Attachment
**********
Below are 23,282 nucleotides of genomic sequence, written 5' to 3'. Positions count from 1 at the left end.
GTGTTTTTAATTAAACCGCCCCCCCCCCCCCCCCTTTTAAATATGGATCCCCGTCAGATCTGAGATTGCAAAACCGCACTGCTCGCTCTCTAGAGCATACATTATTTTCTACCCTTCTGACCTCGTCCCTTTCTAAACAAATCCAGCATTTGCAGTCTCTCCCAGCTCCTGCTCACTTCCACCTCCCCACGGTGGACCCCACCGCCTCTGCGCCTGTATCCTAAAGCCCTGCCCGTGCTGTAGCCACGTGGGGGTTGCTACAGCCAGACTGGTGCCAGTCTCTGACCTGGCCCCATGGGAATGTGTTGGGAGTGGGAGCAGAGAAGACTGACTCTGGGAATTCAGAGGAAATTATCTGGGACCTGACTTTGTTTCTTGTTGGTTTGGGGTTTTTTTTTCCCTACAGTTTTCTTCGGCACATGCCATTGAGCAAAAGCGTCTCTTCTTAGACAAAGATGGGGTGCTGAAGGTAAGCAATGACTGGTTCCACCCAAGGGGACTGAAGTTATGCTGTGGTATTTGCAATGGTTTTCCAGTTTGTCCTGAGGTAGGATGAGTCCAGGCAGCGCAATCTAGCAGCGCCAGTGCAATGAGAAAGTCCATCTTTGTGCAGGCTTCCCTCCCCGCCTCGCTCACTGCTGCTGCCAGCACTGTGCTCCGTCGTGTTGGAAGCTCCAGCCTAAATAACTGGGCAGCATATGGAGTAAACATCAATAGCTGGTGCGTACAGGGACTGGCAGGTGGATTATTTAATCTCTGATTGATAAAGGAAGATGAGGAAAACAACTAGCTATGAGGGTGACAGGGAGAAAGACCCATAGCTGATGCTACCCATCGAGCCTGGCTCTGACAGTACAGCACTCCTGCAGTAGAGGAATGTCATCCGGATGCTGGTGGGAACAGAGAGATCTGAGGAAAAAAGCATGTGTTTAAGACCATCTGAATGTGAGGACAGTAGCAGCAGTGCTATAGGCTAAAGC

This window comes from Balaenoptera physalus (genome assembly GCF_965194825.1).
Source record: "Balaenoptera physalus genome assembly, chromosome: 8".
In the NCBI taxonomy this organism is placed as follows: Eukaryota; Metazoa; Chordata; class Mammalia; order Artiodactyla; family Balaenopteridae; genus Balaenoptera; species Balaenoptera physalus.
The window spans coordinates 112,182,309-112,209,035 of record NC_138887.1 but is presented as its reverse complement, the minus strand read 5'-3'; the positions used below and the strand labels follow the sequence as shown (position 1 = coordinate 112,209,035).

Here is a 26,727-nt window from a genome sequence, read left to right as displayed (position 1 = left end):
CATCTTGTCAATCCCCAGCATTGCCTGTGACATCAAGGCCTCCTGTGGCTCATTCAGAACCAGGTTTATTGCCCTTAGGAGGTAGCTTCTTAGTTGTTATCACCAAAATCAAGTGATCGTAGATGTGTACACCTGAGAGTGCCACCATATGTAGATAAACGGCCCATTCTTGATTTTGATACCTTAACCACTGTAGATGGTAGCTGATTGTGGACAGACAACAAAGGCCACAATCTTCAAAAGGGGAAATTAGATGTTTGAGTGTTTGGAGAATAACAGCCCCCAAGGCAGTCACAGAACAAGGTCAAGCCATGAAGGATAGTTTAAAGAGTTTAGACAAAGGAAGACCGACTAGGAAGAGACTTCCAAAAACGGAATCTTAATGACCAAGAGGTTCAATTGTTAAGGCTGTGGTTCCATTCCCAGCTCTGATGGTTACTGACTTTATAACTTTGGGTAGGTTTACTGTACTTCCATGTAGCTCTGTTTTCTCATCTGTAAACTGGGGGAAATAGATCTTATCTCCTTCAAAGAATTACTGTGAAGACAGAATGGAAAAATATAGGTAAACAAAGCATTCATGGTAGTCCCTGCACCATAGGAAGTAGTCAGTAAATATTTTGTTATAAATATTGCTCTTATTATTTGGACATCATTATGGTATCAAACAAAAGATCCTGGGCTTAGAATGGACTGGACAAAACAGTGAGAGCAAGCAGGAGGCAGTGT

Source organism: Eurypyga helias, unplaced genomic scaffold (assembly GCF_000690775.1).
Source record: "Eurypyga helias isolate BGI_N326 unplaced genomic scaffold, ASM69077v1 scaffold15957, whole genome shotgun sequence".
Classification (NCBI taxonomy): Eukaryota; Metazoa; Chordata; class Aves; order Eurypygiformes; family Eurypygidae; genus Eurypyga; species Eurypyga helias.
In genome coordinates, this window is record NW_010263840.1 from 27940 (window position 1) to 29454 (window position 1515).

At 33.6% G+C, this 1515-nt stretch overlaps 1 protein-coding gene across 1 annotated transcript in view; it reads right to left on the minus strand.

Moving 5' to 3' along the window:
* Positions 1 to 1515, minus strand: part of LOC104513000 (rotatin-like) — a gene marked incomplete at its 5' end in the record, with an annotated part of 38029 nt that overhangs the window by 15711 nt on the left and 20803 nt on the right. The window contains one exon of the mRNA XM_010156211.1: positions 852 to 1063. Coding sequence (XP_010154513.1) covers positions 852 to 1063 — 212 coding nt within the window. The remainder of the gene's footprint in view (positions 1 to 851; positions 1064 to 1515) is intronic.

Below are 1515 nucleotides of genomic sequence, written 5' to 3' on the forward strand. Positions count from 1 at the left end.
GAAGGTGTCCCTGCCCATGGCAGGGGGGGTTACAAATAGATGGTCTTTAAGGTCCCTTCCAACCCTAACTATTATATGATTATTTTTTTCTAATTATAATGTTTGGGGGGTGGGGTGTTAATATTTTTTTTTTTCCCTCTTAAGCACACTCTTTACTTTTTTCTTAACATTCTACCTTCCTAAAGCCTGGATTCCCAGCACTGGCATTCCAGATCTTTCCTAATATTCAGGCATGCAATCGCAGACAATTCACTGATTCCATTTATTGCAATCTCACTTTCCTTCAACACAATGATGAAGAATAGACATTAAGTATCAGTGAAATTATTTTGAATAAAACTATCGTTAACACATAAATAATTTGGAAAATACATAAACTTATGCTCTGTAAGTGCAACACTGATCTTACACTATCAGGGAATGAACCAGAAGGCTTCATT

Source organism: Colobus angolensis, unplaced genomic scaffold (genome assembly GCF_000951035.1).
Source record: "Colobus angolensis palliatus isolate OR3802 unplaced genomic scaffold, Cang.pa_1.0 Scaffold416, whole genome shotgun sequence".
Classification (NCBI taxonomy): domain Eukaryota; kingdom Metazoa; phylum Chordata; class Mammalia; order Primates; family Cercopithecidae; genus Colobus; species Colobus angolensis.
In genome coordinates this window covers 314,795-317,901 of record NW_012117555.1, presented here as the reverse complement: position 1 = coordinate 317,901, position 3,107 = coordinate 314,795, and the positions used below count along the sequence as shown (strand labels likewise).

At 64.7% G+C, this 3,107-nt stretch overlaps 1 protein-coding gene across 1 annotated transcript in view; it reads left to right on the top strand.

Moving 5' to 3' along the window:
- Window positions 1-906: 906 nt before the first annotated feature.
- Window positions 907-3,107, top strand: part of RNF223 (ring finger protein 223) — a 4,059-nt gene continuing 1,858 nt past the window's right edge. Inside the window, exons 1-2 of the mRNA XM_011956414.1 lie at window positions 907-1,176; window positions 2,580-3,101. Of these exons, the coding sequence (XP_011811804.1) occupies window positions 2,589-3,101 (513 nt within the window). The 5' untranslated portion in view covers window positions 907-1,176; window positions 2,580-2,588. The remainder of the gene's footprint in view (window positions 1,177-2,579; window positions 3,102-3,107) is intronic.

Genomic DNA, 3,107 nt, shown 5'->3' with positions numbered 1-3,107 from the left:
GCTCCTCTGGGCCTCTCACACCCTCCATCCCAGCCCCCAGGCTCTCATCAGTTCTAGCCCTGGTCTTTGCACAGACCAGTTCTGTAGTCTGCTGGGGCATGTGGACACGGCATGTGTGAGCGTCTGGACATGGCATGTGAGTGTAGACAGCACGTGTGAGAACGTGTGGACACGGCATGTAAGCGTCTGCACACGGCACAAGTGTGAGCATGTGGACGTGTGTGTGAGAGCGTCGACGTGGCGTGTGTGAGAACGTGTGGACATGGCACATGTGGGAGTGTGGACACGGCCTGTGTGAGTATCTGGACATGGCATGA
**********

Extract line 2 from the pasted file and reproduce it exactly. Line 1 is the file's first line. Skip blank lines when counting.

GTGTTTTTAATTAAACCGCCCCCCCCCCCCCCCCTTTTAAATATGGATCCCCGTCAGATCTGAGATTGCAAAACCGCACTGCTCGCTCTCTAGAGCATACATTATTTTCTACCCTTCTGACCTCGTCCCTTTCTAAACAAATCCAGCATTTGCAGTCTCTCCCAGCTCCTGCTCACTTCCACCTCCCCACGGTGGACCCCACCGCCTCTGCGCCTGTATCCTAAAGCCCTGCCCGTGCTGTAGCCACGTGGGGGTTGCTACAGCCAGACTGGTGCCAGTCTCTGACCTGGCCCCATGGGAATGTGTTGGGAGTGGGAGCAGAGAAGACTGACTCTGGGAATTCAGAGGAAATTATCTGGGACCTGACTTTGTTTCTTGTTGGTTTGGGGTTTTTTTTTCCCTACAGTTTTCTTCGGCACATGCCATTGAGCAAAAGCGTCTCTTCTTAGACAAAGATGGGGTGCTGAAGGTAAGCAATGACTGGTTCCACCCAAGGGGACTGAAGTTATGCTGTGGTATTTGCAATGGTTTTCCAGTTTGTCCTGAGGTAGGATGAGTCCAGGCAGCGCAATCTAGCAGCGCCAGTGCAATGAGAAAGTCCATCTTTGTGCAGGCTTCCCTCCCCGCCTCGCTCACTGCTGCTGCCAGCACTGTGCTCCGTCGTGTTGGAAGCTCCAGCCTAAATAACTGGGCAGCATATGGAGTAAACATCAATAGCTGGTGCGTACAGGGACTGGCAGGTGGATTATTTAATCTCTGATTGATAAAGGAAGATGAGGAAAACAACTAGCTATGAGGGTGACAGGGAGAAAGACCCATAGCTGATGCTACCCATCGAGCCTGGCTCTGACAGTACAGCACTCCTGCAGTAGAGGAATGTCATCCGGATGCTGGTGGGAACAGAGAGATCTGAGGAAAAAAGCATGTGTTTAAGACCATCTGAATGTGAGGACAGTAGCAGCAGTGCTATAGGCTAAAGC